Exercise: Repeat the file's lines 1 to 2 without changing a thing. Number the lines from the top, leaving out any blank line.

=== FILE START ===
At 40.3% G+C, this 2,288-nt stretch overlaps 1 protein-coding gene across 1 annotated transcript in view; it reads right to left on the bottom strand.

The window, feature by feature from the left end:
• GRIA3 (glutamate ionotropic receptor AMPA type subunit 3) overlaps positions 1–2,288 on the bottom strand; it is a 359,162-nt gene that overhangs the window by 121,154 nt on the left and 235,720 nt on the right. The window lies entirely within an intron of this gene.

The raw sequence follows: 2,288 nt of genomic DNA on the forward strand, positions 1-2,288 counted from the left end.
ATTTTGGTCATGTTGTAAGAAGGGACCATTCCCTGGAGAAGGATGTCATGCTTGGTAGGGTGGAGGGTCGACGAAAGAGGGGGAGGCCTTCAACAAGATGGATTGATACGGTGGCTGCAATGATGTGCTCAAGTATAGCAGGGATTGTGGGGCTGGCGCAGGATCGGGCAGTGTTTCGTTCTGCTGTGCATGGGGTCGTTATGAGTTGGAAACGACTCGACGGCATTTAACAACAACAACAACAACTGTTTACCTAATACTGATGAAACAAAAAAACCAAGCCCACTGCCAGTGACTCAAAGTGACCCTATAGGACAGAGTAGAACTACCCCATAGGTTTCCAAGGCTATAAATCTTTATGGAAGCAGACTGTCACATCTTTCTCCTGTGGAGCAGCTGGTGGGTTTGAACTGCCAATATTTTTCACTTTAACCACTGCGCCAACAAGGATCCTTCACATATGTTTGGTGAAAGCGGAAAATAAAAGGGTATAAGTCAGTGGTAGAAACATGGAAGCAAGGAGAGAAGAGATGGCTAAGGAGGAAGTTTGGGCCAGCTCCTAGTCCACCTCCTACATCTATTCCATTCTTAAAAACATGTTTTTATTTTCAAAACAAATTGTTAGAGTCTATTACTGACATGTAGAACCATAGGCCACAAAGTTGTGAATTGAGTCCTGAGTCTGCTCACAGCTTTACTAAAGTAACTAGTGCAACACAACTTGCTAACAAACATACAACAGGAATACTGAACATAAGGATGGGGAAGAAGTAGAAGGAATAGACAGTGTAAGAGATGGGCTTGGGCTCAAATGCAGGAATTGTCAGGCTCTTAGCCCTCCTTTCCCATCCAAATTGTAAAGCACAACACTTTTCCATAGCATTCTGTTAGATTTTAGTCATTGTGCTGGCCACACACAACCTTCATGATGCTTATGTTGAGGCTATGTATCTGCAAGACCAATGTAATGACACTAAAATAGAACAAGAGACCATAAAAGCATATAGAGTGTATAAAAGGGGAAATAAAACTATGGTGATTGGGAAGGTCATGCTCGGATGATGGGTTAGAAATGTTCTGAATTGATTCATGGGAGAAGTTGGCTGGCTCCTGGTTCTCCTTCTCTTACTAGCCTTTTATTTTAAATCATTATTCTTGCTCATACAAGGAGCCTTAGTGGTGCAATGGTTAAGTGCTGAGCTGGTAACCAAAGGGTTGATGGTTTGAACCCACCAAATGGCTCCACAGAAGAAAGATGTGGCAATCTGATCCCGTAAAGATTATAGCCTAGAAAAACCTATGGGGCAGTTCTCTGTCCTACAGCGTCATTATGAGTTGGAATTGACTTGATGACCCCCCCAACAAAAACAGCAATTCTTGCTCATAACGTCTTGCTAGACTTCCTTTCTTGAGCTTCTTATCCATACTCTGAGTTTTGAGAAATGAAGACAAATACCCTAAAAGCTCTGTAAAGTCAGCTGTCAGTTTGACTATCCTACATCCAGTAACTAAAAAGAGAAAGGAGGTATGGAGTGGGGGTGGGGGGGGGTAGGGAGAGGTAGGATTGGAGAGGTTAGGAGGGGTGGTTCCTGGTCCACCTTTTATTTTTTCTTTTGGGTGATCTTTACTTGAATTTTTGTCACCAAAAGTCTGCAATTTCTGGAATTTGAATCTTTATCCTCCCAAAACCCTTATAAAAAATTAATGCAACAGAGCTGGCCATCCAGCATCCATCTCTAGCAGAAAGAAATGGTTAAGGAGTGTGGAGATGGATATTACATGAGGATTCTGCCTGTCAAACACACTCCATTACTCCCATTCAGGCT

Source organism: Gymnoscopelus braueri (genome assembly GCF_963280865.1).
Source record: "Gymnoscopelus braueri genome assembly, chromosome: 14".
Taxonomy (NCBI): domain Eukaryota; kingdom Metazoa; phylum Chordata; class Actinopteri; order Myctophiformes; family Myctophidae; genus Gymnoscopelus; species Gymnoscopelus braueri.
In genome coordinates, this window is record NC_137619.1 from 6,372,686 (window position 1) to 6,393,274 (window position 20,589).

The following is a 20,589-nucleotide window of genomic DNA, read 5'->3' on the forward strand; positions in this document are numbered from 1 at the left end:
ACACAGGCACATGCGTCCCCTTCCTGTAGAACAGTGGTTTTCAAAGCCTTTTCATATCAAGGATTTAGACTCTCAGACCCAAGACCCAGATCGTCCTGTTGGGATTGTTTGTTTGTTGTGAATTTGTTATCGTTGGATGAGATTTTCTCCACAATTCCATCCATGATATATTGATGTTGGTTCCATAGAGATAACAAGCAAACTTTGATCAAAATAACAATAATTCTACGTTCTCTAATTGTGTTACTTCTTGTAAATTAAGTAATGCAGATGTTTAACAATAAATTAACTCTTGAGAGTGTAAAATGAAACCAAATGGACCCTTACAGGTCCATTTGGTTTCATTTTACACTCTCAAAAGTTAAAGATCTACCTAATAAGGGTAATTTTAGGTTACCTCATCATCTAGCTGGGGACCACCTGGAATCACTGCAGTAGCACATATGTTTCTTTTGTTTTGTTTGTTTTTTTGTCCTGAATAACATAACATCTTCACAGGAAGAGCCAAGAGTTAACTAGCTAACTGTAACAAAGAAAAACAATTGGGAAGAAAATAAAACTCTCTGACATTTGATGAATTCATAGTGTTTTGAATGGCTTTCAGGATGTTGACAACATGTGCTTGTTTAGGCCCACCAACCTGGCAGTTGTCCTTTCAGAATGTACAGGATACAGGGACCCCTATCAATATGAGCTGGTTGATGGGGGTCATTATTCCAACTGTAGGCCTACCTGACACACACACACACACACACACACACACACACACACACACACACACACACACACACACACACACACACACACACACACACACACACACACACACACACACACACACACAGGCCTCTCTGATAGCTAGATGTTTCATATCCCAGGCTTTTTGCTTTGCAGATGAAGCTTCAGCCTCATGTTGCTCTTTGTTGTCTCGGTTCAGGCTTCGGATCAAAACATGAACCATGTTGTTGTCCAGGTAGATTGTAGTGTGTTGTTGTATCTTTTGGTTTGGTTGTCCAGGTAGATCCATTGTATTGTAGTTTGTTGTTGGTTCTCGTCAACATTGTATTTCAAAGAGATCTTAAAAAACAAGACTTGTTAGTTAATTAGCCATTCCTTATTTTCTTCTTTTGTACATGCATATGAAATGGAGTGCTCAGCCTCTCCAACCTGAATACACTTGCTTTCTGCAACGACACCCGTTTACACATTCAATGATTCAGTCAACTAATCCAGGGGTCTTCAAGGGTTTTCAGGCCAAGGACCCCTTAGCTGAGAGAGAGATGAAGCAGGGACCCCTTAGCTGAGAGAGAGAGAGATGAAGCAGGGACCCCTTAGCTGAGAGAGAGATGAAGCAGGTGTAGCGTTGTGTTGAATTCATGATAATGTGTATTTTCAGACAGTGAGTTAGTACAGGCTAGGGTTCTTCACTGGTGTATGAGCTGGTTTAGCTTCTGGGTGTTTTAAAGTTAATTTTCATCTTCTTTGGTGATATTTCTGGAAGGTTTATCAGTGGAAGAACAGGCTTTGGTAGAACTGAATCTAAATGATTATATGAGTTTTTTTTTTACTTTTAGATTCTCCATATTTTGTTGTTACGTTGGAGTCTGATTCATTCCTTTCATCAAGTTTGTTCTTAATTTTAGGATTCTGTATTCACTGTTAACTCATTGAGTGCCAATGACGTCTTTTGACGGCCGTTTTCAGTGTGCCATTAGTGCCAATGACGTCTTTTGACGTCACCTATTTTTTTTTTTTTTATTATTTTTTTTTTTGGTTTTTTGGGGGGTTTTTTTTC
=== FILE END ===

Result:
At 40.3% G+C, this 2,288-nt stretch overlaps 1 protein-coding gene across 1 annotated transcript in view; it reads right to left on the bottom strand.

The window, feature by feature from the left end: